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Leon Glicksman: Less Is More

As the demand for energy escalates worldwide, MIT scientists are working on nuclear fusion, cheap solar panels, and more-efficient biofuel-producing microbes. But Leon Glicksman approaches the energy problem from a different perspective.

“People are always talking about how we can generate more energy,” says Glicksman, a professor of mechanical engineering and head of the architecture department’s building technology program. “But what about how we can use less?” Glicksman studies the physics of energy-efficient building design, then builds design tools to help architects incorporate energy-efficient features, such as natural air ventilation systems, into their buildings.

More-efficient ventilation could make a tremendous difference in the United States, where, Glicksman says, buildings consume 40 percent more energy than transportation (which gets so much attention as gas prices rise). He adds that residential and commercial buildings use 39 percent of the country’s total energy and about two-thirds of its elec­tricity. “In commercial buildings, the majority of that energy is used for heating, cooling, and lighting,” says ­Glicksman, who notes that most windows in high-rises cannot be opened.

The idea behind natural ventilation is simple: rather than sealing up a building and controlling its internal tempera­ture with a system of ducts, fans, and air chillers, architects and engineers could create systems that facilitate the natural flow of outside air using as little energy as possible. Glicksman says the air inside buildings is generally warmer than outside air. In an unsealed building, this temperature gradient creates a “chimney effect”: the denser, cooler air flows in, causing the warmer air to rise. “In some instances, you can add fans to assist the ventilation,” Glicksman says. “You’re using the entire building as a duct; the fan power is fairly nominal.” Design considerations, including a building’s overall shape and the placement of its windows, can also facilitate airflow. Glicksman’s studies have shown not only that natu­rally ventilated buildings save energy, but that people who live and work in them report a higher level of comfort.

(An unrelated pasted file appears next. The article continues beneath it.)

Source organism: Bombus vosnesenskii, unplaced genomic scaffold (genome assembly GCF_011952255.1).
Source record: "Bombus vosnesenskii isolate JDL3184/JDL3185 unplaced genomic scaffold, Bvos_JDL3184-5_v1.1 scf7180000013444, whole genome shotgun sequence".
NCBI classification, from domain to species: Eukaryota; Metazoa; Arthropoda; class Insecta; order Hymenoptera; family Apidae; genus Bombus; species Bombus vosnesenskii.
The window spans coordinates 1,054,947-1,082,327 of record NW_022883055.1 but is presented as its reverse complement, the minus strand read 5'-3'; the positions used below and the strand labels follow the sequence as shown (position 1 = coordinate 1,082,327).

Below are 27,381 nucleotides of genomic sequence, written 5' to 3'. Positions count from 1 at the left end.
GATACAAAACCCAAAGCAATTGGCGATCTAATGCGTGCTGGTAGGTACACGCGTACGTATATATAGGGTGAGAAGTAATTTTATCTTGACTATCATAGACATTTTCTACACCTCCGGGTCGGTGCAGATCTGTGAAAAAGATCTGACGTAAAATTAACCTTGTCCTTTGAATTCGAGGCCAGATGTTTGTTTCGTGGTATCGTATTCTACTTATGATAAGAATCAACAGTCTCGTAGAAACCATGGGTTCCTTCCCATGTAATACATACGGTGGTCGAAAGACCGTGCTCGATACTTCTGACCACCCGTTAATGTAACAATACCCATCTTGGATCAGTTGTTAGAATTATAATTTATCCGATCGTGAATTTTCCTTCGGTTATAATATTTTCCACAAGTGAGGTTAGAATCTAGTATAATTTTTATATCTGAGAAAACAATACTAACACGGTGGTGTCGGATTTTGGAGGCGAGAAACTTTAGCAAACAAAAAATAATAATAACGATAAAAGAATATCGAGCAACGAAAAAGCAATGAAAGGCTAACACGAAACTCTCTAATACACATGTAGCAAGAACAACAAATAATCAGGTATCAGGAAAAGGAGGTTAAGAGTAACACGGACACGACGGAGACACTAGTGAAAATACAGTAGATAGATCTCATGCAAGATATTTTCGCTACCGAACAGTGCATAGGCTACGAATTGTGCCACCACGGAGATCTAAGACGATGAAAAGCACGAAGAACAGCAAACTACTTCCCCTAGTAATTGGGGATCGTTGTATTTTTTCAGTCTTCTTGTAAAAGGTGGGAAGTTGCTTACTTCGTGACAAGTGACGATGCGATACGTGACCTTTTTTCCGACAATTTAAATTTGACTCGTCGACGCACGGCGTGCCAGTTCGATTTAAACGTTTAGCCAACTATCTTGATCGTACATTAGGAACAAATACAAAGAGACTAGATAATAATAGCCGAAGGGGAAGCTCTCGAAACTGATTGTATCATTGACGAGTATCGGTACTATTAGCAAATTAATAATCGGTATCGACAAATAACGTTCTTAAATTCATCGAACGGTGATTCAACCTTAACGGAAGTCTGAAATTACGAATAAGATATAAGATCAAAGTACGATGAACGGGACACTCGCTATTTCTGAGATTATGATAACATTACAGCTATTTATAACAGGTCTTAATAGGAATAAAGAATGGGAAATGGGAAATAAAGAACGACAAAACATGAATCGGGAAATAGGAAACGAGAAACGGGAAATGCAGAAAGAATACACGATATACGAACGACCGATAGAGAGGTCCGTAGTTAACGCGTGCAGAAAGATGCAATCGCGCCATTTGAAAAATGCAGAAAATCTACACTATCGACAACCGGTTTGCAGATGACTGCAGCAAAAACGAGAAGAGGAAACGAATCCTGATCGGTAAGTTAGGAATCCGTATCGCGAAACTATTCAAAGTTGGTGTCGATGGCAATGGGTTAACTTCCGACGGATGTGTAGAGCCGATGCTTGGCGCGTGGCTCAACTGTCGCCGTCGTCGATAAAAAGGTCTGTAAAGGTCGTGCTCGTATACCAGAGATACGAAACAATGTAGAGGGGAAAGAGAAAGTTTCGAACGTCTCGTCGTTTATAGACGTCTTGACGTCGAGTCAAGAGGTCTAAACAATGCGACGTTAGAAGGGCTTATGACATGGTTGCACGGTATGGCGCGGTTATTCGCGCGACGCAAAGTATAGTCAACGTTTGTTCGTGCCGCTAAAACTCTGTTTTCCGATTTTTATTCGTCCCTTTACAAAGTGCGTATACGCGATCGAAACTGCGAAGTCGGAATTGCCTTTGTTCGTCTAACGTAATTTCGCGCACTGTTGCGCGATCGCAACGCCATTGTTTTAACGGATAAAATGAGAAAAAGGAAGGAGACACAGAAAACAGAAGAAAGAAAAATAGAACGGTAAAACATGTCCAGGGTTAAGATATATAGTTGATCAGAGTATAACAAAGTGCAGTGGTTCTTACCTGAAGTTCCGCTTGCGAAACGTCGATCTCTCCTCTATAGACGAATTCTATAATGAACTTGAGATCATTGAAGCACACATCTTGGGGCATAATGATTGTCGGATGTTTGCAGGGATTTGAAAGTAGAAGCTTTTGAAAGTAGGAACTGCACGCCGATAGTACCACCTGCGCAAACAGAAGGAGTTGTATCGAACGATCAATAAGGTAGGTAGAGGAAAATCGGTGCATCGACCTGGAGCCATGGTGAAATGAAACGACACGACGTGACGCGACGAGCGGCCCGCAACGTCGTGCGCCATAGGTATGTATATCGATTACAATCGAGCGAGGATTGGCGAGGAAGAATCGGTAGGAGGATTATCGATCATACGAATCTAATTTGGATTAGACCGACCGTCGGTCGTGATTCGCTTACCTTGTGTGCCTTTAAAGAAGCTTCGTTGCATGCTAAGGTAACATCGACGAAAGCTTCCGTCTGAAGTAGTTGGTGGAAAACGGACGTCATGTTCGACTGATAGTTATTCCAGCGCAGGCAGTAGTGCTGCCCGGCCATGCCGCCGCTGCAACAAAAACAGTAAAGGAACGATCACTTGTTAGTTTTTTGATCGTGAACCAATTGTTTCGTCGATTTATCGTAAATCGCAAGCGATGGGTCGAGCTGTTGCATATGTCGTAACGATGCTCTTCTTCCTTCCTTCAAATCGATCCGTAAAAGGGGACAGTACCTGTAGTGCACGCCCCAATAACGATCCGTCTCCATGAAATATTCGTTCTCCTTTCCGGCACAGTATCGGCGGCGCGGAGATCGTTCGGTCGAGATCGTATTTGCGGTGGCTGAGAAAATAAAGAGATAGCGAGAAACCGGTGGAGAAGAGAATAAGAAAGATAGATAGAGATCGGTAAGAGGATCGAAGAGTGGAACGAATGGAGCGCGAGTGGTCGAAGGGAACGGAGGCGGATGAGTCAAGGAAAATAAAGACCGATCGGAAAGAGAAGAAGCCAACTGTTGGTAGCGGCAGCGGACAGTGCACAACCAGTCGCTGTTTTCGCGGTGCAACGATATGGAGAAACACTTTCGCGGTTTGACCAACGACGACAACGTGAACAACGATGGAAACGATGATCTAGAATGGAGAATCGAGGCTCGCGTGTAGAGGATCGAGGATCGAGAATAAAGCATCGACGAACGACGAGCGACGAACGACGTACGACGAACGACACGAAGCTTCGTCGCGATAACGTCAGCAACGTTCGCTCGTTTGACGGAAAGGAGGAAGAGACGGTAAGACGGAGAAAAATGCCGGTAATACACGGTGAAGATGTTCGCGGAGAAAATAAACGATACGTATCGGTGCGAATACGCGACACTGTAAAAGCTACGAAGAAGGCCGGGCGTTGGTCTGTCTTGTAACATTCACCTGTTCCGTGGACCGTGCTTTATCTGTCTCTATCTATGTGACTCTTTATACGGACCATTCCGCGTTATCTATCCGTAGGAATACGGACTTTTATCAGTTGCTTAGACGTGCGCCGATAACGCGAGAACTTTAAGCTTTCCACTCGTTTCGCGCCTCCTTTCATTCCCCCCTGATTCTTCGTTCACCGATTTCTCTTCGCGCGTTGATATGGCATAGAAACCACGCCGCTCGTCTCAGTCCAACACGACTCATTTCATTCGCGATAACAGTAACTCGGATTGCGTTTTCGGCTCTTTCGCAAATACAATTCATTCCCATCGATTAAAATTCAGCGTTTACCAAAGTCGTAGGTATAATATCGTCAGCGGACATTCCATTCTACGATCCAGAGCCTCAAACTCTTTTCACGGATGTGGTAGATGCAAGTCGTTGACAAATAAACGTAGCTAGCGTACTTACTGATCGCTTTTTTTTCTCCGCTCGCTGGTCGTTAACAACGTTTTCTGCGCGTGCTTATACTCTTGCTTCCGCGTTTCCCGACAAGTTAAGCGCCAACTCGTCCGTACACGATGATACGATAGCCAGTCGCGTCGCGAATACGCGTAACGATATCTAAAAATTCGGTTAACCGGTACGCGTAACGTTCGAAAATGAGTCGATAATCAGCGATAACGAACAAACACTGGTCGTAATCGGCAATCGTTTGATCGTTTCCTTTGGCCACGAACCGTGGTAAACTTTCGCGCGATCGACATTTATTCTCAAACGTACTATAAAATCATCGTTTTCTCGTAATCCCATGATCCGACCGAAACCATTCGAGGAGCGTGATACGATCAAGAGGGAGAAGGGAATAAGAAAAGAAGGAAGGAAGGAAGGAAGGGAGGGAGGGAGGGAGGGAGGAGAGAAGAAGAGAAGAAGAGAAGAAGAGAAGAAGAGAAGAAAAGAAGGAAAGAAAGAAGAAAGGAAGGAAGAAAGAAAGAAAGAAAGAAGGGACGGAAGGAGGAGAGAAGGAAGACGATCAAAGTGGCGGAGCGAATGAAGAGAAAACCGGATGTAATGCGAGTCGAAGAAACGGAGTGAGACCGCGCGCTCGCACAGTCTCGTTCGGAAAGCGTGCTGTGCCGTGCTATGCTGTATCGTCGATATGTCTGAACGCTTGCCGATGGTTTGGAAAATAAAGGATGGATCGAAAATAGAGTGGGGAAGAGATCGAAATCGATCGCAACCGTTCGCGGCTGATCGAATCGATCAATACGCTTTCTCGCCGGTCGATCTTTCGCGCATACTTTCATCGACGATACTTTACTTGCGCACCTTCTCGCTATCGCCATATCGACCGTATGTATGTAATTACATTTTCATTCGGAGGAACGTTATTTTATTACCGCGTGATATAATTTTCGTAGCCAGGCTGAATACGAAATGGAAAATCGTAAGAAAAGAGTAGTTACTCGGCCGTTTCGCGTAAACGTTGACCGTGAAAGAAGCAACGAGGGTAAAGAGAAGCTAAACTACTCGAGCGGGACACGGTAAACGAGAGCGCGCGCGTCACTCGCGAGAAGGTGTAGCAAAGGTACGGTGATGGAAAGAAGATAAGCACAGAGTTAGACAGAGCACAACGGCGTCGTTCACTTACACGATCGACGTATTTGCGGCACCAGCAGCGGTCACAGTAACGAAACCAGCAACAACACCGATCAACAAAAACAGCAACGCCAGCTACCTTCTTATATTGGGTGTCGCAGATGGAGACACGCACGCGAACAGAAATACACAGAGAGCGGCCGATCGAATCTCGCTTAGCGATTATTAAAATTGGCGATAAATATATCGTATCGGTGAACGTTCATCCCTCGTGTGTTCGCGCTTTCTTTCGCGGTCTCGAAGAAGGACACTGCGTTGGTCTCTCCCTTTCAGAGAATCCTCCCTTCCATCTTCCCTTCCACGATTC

Understanding the nuances of airflow requires “detailed numerical modeling using fluid dynamics,” says Glicksman. But “many architects don’t have a strong engineering background, and a lot of this stuff is Greek to them.” So he is working with a student to create software that will help architects design natural ventilation systems.

Glicksman has also built an online tool to encourage architects to plan sustainable buildings–buildings that use much less energy or rely more on renewable resources than on energy from polluting power plants. Architects can go to ­designadvisor.mit.edu and enter a future building’s location, use, and orientation and other specifications. The program, which has weather data for 30 cities around the world, then tells the designer the energy requirements for heating, cooling, and lighting the building. Using different sets of specifications, an architect can create four different scenarios for a building and use the advisor to compare their energy efficiency.

Some building owners and architects assume that energy-efficient design costs more. It doesn’t, says Glicksman, if energy efficiency is a goal from the start. He points to energy-efficient windows, which eliminate the need to install additional heat sources under windows to keep offices warm in winter. The windows cost more initially but ultimately save money because building owners don’t have to pay for the additional heating systems–or for the energy to run them.

Glicksman is intent on helping architects avoid energy-­sapping design: “We want to give designers tools to make sure they don’t repeat these mistakes in new buildings.”

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